Will welding goggles protect reflections from a green (532nm) laser?
February 22, 2007 2:55 PM   Subscribe

Will standard welding goggles protect against reflections from a green laser?

When using these lasers the sellers recommend special goggles be worn to protect one's eyes against reflections or accidental beam exposure.

I am wondering if welding goggles wouldn't provide the same (or probably better) protection? The goggles the laser-sites sell are a bit pricey.

I'm not sure which wavelengths of light welding goggles block...does anyone know if they block 532nm?
posted by jjsonp to Technology (11 answers total)
 
Welding goggles, and welding glass, from what I have seen, dim the entire spectrum.

And, for pricey ... how would you feel about answering the question, "So you're blind in one eye because you didn't want to spend $50 on protective gear when dealing with frikkin' laser beams?" Not to sound harsh, but ... how much is your vision worth?
posted by adipocere at 3:02 PM on February 22, 2007


It worked for Val Kilmer. So it must be true!
posted by jackofsaxons at 3:36 PM on February 22, 2007


I can't help but think of the joke warning stickers available in my favorite laser catalog,

"Do not look into laser with remaining eye".

Welding goggles are pretty broad spectrum blockers, but since lasers emit light on a very narrow band, without testing, you don't know if the one light frequency you need is blocked sufficiently or not. You could try shooting the laser through your googles onto a piece of paper, using indirect observation of the results to minimize risk. If you can see a spot on the paper, you know the light is getting thru.
posted by nomisxid at 3:48 PM on February 22, 2007


that is a good idea...i just tried it, and the beam continues through the goggles quite brightly, although definitely diminished.
posted by jjsonp at 4:21 PM on February 22, 2007


If it's under about 5mW, just try to avoid looking at the thing. Otherwise, get yourself some real goggles specific to the type of laser you're using.

$50 might seem expensive, but compared to a lifetime of impaired vision reminding you of that one time you decided to cut corners...
posted by lalas at 4:35 PM on February 22, 2007


Full-face welding masks will block the entire spectrum. I've also used goggles for brazing/soldering that were tinted green (oxyacetylene brazing emits an orangish light) - you'll probably want to steer clear of those.
posted by backseatpilot at 5:04 PM on February 22, 2007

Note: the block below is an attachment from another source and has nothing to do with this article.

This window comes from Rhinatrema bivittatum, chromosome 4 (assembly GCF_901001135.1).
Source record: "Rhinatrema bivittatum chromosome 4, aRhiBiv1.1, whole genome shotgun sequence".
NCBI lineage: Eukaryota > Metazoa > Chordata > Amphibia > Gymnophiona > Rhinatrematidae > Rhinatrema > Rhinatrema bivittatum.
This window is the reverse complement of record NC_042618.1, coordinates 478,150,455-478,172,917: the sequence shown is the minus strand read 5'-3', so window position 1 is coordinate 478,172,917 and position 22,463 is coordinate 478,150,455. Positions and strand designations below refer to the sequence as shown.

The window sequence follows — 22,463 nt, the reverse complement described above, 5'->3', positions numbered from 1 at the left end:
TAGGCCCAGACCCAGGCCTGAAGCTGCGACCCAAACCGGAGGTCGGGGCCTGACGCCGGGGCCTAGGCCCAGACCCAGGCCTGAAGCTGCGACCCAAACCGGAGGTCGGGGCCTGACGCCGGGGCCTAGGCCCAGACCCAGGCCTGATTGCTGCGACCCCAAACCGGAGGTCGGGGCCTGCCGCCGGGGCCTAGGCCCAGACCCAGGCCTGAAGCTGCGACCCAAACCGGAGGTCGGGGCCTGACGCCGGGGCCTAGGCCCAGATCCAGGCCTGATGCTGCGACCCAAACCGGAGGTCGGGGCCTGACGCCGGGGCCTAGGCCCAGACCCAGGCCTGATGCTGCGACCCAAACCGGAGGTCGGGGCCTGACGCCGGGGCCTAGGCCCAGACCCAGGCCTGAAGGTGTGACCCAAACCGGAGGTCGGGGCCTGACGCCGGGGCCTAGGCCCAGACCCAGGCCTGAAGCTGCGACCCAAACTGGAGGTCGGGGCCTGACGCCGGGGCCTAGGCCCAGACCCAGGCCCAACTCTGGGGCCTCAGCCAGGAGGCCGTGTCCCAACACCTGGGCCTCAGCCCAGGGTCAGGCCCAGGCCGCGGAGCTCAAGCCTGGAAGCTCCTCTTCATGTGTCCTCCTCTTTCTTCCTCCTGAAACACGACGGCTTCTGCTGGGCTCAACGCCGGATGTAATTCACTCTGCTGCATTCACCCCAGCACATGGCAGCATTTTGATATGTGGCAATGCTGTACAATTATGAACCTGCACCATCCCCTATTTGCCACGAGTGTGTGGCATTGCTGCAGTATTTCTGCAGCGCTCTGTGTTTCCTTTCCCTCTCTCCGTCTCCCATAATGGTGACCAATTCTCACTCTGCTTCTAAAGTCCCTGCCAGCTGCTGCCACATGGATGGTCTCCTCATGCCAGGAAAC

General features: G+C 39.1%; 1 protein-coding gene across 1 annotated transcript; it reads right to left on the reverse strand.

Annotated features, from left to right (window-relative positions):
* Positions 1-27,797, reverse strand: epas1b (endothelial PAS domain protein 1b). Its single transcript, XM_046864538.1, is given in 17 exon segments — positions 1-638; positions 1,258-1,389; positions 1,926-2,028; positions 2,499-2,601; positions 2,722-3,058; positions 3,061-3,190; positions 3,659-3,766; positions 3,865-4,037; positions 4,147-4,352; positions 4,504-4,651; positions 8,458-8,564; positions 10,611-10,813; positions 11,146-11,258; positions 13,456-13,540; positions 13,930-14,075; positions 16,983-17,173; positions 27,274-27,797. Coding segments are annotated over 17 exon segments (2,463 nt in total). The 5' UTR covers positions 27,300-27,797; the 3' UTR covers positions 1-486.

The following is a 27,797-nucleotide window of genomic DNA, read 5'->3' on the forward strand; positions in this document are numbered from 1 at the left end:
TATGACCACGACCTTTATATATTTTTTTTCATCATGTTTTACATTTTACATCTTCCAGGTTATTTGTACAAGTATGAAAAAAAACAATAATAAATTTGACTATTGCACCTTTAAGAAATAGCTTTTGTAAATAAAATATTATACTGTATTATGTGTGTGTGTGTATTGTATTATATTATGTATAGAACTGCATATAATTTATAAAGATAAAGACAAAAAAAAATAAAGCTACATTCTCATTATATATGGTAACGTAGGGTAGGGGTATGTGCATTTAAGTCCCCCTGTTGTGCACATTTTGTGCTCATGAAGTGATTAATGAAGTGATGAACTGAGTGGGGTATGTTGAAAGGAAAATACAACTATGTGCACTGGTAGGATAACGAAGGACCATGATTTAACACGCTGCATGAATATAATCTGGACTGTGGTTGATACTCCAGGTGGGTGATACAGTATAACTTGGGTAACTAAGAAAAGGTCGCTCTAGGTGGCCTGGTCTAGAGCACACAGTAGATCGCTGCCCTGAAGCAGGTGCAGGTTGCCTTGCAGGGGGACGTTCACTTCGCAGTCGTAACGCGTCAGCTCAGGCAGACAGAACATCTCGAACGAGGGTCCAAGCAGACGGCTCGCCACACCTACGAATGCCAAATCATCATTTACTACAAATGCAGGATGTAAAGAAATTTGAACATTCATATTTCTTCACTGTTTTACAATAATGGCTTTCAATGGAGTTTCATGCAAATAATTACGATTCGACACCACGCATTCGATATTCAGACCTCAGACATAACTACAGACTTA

"Block" is a problem word here. If a mask "blocks" the entire spectrum then it will be black and you won't be able to see anything. These kinds of things usually attenuate some or all of the spectrum. The question would be whether they would attenuate the particular frequency you're concerned with enough to make it cease being a hazard. And unless it actually is outright opaque at that frequency, I think what it would do is to slow the process of damage, but not prevent it.
posted by Steven C. Den Beste at 5:26 PM on February 22, 2007


thanks for all the responses.

i am not as worried about damaging my vision as some of you seem to think i should be; i'm just not convinced that very limited reflection splashes of laser light will be that dangerous (think concerts with far more powerful lasers, military use of these, etc.).

i don't mind spending the $50 for expensive single-purpose sunglasses, but if something i have on hand (welding goggles) would do the trick that would be preferable.

they are the green-tinted type though and clearly don't attenuate much of the 532nm frequency...so i'll try a welding mask if i can find one for significantly less than $50 if it seems to work; otherwise i'll probably opt for the special lenses.
posted by jjsonp at 6:37 PM on February 22, 2007


$50 is a bargain, man! At work we have these and these. I guess be thankful you're not working with IR.
posted by mr_roboto at 6:43 PM on February 22, 2007


I was under the impression that "the goggles do nothing".

i am not as worried about damaging my vision as some of you seem to think i should be

You have the ability to recognize that you are not accessing the risk the same as the others. Use that ability wisely.

Buy the right equipment for the job.
posted by Ynoxas at 10:36 PM on February 22, 2007


i am not as worried about damaging my vision as some of you seem to think i should be; i'm just not convinced that very limited reflection splashes of laser light will be that dangerous (think concerts with far more powerful lasers, military use of these, etc.).

It's interesting that you mention this. Laser weapons that purposefully blind are banned by the Geneva Convention, but reflection splashes from other military laser systems have also been criticized for their ability to accidentally blind people, up to and including the people firing them. The concert displays can also harm eyesight, sometimes even when set up properly.

In short, I think you should buy the goggles.
posted by vorfeed at 3:59 PM on February 23, 2007


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